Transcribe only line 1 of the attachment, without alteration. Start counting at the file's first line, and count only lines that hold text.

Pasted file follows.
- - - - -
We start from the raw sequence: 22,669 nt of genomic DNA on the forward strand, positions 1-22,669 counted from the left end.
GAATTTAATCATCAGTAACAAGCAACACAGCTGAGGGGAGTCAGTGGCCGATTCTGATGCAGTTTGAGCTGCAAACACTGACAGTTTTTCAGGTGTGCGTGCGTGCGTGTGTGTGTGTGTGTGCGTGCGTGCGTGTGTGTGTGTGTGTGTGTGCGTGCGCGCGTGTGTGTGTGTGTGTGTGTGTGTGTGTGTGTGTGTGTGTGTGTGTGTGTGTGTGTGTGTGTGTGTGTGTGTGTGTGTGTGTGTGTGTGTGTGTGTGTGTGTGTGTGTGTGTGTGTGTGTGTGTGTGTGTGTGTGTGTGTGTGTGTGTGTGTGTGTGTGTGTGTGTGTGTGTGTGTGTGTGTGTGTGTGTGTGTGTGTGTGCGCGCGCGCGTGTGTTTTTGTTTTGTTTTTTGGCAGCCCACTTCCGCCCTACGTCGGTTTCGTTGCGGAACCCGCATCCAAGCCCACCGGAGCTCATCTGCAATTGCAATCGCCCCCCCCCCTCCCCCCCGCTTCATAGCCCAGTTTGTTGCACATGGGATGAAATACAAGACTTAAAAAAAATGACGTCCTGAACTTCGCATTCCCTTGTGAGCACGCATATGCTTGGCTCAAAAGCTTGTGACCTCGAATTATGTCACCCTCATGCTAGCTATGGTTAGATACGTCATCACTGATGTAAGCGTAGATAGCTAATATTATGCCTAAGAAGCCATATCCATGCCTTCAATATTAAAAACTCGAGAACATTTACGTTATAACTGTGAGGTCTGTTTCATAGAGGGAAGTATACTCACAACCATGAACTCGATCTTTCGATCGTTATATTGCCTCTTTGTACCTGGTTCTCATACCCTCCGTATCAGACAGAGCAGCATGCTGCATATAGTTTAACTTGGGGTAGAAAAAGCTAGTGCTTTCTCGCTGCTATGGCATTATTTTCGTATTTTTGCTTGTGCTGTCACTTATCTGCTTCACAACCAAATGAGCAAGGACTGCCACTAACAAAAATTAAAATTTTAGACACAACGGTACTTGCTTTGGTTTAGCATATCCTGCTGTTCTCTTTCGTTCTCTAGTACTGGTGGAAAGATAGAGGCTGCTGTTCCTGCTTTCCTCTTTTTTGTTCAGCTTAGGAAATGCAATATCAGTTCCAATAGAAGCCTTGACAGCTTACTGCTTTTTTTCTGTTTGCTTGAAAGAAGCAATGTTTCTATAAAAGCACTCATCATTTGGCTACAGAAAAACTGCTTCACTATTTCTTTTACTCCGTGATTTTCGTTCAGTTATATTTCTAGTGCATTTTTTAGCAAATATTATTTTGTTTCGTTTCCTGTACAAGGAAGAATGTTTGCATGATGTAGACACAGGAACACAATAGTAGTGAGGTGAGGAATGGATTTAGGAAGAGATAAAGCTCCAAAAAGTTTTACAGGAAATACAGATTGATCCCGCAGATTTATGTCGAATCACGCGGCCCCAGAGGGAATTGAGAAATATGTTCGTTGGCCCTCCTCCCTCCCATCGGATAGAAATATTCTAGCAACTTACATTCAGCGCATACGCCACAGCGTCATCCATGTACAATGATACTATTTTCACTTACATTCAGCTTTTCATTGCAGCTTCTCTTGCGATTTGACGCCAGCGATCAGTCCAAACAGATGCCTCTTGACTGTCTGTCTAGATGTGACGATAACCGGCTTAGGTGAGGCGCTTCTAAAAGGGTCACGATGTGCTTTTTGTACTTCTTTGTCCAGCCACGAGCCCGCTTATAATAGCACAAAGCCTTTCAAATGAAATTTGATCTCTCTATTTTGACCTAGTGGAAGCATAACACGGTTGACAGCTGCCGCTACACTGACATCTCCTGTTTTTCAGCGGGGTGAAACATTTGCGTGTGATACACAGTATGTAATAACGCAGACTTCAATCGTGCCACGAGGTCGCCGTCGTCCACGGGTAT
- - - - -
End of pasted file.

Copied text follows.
We start from the raw sequence: 22,669 nt of genomic DNA on the forward strand, positions 1-22,669 counted from the left end.